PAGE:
Through the study of parental influences, one can see that parenting has a subtle effect on personality. Results of adoption studies showed that children bear little resemblance to either their adoptive parents or their adoptive siblings (McCrae et al., 2000). Instead, adopted children appear to become more like their birth parents. For personality, adoptive “siblings” (genetically uncorrelated children adopted into the same adoptive family) correlate near zero, a value implying that shared environment is unimportant and that environmental influence, which are substantial for personality, are of the non-shared variety (Plomin & Colledge, 2001). The heritability estimates, as well as estimates of shared and unique environmental influences on personality agree well with those from twin studies in suggesting that the dominant reason for familial resemblance in personality can be traced to genetic factors, with common environment having only a small effect (Carey & DiLalla, 1994). Thus, this shows that neither parental role modelling nor parenting practices that would influence all children in a family seem to have much influence on personality trait (McCrae et al., 2000).
However, environmental influences also have a part to play in the development of a person’s personality. They define the conditions under which human personality changed; they shape a variety of skills, values, attitudes and identities; they provide the solid forms in which personality traits are expressed; and they supply the trait indicators from which personality traits are inferred and trait levels are asserted (McCrae et al., 2000). According to Walter Mischel, he believed that much of one’s personality is influenced through interaction with the environment. People’s behaviour was driven by the situations that they were in rather than by any innate personality traits. Bandura also argued that personality is the effect of reciprocal determinism- the interaction of behaviour, environment and person variables such as perception. Thus, through Bandura and Mischel theories, environmental influences play a part in shaping a person’s personality.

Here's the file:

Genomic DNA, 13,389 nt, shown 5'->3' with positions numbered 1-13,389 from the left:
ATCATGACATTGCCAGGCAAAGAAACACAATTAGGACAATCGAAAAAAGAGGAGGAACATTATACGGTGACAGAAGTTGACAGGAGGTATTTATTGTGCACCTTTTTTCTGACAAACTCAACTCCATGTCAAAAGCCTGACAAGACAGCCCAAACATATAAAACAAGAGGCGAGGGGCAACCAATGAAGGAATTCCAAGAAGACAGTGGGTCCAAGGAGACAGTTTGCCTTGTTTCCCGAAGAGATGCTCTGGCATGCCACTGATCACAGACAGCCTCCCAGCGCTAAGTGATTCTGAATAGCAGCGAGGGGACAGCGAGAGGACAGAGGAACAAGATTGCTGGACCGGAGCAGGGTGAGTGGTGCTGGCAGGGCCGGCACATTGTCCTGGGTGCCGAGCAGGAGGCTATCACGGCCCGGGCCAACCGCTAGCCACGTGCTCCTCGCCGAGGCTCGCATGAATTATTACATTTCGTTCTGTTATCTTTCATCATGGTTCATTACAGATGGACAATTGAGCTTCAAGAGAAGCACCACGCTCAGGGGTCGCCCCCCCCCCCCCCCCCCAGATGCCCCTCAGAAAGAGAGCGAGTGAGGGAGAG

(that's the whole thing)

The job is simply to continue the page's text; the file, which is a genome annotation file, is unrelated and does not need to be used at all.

Environmental influence has a pervasive effect on personality traits as well. According to the Five Factor Theory (FFT), personality is biologically based, but it is well established that perceptual and learning experiences can reshape the developing brain (McCrae et al., 2000). Personality change is linked with life experiences. Life experience may influence personality through its effects on the brain. Recent studies have suggested that traumatic stress may contribute to atrophy in the hippocampus (McCrae et al., 2000). Thus, this shows that life experiences influences a person’s personality.
Environmental influences in terms of parenting influences a child’s personality. According to the FFT, the influence of parents on their children is surely incalculable; they nourish, protect, teach them; instils habits, aversions and values and provide some of the earliest models for social interaction and emotional regulation (McCrae et al., 2000). Therefore, in the long run, parenting has crucial effects for the growth of characteristic adaptation. For example, birth order has been resurrected as a possible environmental influence for personality (McCrae et al., 2000). The younger sibling tend to be more of an extravert than the oldest sibling, as the younger sibling has to try harder for parental attention because of competition from other siblings. Thus, through birth order, it shows how family environment influences one’s personality.
In conclusion, both hereditary and environmental factors can influence a person’s personality. Heredity sets the limitation which environmental differences decide the concluding result. However, genetic factors have a larger effect on personality traits. Through twins and adoption studies, and the hereditary of schizophrenia, it can be seen that hereditary has a bigger effect on personality as compared to family environment. Thus, studies of heritability and limited parental influence all point to the notion that personality traits are more of expressions of human biology rather than products of life experiences.